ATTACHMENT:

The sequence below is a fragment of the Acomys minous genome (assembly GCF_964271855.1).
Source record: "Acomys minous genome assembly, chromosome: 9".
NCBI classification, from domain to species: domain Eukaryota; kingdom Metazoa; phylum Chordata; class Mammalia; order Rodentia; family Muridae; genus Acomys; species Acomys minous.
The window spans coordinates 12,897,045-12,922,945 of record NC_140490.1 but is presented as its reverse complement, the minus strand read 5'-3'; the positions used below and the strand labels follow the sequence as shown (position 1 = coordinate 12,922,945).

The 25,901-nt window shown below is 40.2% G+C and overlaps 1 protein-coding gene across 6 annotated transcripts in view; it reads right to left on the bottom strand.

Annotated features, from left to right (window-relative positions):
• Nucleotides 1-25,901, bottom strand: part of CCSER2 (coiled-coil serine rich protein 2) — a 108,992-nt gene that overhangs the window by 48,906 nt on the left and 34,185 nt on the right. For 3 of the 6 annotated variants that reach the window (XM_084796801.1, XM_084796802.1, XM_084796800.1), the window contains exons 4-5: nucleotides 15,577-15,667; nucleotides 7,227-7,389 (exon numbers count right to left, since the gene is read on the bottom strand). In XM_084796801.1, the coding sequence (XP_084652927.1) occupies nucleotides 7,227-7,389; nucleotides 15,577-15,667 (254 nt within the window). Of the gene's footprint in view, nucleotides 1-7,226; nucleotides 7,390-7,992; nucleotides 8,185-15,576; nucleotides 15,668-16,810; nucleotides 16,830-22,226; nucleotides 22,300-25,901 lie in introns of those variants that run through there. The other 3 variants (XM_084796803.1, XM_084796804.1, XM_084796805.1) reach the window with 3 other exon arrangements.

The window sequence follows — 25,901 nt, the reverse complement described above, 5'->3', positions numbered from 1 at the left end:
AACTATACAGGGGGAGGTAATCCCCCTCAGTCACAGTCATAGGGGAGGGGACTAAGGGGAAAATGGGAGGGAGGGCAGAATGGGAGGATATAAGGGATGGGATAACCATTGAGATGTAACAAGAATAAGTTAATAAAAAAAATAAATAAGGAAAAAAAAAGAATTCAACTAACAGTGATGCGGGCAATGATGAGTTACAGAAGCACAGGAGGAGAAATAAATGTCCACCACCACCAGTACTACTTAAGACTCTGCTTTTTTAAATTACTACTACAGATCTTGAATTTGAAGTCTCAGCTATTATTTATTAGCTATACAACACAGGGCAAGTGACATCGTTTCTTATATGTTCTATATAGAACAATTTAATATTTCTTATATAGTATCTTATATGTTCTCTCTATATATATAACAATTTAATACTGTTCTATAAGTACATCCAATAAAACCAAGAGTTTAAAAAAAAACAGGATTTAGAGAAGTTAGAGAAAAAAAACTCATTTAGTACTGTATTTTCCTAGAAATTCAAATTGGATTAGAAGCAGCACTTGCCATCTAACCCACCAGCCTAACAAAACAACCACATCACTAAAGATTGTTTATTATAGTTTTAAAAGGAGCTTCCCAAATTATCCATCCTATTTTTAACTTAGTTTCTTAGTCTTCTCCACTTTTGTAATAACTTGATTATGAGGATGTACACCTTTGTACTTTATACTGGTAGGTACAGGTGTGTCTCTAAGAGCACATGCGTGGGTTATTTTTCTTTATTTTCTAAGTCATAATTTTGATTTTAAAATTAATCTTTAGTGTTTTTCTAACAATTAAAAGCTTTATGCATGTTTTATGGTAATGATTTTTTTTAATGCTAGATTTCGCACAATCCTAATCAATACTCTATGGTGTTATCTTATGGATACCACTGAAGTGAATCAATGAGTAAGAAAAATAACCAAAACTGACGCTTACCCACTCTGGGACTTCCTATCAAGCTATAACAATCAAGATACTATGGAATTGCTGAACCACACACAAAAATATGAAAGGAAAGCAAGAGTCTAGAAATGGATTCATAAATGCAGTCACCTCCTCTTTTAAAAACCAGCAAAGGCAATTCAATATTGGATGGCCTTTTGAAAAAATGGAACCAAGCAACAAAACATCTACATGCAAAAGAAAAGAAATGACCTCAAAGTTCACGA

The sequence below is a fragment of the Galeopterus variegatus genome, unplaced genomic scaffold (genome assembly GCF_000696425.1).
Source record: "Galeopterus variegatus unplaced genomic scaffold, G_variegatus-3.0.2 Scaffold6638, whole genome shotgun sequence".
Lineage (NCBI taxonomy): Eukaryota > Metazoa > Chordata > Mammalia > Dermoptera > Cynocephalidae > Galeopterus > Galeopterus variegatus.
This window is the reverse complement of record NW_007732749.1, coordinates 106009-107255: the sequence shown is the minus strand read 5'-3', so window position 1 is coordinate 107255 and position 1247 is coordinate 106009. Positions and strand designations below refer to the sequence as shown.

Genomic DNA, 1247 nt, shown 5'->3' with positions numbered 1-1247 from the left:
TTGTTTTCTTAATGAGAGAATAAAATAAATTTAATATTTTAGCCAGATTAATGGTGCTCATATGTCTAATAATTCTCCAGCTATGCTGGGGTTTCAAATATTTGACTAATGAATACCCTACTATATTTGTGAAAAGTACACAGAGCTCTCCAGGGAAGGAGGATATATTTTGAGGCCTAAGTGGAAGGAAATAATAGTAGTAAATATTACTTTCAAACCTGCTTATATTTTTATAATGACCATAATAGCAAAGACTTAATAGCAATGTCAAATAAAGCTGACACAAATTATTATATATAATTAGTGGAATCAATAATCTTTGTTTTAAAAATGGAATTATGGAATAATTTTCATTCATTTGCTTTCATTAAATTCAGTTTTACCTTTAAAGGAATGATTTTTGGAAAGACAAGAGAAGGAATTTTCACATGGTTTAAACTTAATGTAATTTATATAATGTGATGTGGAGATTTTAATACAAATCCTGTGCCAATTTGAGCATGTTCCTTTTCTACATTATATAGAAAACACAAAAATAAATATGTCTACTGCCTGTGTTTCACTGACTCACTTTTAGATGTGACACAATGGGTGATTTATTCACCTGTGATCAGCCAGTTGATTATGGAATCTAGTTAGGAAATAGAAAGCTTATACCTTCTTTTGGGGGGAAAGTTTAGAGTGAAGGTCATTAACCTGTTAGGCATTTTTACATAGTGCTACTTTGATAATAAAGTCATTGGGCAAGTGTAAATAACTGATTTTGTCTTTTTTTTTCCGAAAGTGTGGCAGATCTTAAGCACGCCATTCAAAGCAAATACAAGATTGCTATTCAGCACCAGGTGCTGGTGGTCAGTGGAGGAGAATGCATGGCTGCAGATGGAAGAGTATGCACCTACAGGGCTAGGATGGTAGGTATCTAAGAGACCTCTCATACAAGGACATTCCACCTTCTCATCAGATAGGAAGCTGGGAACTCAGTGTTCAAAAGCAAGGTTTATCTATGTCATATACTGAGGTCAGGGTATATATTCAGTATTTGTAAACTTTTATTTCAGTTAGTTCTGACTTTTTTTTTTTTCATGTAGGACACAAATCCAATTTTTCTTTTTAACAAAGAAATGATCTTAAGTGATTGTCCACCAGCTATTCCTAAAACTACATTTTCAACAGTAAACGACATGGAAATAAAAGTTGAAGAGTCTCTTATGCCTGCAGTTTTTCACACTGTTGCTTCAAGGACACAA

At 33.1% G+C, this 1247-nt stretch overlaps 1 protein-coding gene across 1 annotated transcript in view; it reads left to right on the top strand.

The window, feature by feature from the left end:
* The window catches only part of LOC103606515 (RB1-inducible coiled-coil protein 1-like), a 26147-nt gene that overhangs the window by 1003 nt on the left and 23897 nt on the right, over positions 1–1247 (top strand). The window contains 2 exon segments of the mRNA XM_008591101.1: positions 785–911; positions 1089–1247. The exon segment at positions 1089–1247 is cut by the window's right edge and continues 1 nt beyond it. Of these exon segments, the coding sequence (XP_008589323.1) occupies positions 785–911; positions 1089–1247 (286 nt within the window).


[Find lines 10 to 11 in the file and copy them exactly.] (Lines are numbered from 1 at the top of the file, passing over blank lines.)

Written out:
The sequence below is a fragment of the Galeopterus variegatus genome, unplaced genomic scaffold (genome assembly GCF_000696425.1).
Source record: "Galeopterus variegatus unplaced genomic scaffold, G_variegatus-3.0.2 Scaffold6638, whole genome shotgun sequence".